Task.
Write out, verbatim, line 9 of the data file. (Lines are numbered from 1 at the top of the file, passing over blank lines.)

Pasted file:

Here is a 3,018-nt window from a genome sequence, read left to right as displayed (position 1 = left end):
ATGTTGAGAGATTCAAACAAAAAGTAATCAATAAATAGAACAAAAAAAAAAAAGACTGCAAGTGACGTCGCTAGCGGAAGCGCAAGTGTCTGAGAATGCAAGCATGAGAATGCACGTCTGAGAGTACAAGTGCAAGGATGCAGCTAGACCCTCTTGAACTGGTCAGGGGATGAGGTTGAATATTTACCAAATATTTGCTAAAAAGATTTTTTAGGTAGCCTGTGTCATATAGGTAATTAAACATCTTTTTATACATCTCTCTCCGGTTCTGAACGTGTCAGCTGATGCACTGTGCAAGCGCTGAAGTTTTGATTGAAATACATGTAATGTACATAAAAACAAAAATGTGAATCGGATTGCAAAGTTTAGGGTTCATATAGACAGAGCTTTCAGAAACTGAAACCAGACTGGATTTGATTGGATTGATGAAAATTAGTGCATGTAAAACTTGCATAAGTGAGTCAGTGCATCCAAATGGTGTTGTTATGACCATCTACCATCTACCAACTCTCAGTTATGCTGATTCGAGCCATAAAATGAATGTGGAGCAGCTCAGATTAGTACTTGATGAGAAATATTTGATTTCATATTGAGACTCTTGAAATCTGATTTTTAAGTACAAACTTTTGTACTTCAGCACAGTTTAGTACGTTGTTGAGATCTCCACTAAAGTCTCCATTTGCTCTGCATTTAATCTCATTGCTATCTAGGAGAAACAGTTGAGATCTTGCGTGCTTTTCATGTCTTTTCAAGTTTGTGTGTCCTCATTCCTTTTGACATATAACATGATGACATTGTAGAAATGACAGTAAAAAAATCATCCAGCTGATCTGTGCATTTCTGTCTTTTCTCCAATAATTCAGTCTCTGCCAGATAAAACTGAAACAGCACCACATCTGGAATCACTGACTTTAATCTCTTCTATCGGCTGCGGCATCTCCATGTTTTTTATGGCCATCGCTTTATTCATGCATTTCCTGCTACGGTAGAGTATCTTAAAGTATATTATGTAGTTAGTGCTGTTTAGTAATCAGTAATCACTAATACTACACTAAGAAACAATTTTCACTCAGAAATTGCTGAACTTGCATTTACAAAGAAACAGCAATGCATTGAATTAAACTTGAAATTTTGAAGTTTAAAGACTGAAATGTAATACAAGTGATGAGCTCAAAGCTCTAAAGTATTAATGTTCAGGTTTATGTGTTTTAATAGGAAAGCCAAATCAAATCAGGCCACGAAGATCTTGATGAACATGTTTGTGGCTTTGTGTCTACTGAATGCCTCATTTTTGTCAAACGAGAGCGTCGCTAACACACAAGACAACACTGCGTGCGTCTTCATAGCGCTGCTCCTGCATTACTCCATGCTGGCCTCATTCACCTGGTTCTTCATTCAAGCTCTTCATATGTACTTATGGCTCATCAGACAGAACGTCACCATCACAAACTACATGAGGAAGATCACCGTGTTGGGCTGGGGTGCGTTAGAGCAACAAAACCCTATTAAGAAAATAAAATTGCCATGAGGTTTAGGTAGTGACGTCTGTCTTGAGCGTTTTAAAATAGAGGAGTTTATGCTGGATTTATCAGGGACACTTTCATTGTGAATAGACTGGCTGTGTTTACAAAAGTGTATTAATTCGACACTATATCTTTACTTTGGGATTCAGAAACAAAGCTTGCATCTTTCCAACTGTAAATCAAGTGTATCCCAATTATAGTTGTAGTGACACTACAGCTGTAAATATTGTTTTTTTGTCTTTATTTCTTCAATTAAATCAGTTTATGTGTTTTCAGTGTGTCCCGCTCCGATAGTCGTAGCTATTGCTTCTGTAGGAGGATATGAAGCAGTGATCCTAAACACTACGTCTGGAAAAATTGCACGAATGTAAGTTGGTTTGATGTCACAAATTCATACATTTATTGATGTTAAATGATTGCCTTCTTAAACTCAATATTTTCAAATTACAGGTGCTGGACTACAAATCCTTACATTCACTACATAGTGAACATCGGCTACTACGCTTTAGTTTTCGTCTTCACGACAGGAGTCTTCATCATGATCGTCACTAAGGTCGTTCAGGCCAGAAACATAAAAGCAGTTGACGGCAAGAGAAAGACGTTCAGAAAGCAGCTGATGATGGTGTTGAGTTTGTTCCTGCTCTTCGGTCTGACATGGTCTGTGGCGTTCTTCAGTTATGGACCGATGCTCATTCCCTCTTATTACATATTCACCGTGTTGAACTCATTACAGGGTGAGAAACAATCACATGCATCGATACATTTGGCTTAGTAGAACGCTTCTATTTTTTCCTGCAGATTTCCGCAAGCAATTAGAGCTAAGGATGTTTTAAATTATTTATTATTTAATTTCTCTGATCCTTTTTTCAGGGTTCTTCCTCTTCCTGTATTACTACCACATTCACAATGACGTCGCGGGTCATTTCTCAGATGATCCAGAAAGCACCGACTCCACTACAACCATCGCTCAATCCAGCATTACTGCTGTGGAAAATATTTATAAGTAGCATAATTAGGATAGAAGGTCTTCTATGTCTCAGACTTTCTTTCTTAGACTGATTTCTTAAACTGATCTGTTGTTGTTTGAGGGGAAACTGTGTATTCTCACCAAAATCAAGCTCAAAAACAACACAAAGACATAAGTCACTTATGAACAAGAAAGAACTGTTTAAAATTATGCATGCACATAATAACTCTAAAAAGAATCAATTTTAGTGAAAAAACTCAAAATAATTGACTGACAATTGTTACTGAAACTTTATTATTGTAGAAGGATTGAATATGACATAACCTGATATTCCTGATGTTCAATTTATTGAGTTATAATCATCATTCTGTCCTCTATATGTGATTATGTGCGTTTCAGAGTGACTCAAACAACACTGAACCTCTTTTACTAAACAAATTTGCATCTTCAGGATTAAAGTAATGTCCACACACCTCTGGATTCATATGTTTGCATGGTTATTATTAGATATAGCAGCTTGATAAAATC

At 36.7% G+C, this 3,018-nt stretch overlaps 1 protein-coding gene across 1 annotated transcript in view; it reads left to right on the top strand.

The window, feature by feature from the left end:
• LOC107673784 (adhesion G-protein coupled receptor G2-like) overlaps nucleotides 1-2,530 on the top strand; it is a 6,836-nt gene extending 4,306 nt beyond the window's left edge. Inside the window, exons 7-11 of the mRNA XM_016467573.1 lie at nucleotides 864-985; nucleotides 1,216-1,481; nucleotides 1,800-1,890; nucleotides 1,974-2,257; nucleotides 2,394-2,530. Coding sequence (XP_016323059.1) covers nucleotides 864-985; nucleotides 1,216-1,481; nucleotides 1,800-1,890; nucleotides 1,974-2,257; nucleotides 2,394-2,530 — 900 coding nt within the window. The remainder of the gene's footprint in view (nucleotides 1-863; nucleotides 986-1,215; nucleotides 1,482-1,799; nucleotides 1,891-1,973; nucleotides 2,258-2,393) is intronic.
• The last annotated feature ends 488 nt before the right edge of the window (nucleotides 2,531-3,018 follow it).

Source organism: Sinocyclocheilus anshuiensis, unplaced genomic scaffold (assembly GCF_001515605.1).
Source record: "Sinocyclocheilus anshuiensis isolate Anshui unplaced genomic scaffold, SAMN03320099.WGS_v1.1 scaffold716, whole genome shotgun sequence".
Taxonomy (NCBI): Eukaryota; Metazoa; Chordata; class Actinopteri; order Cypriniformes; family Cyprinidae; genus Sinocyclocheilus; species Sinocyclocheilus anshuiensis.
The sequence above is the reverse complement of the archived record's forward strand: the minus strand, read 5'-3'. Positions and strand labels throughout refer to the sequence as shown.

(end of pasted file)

Taxonomy (NCBI): Eukaryota; Metazoa; Chordata; class Actinopteri; order Cypriniformes; family Cyprinidae; genus Sinocyclocheilus; species Sinocyclocheilus anshuiensis.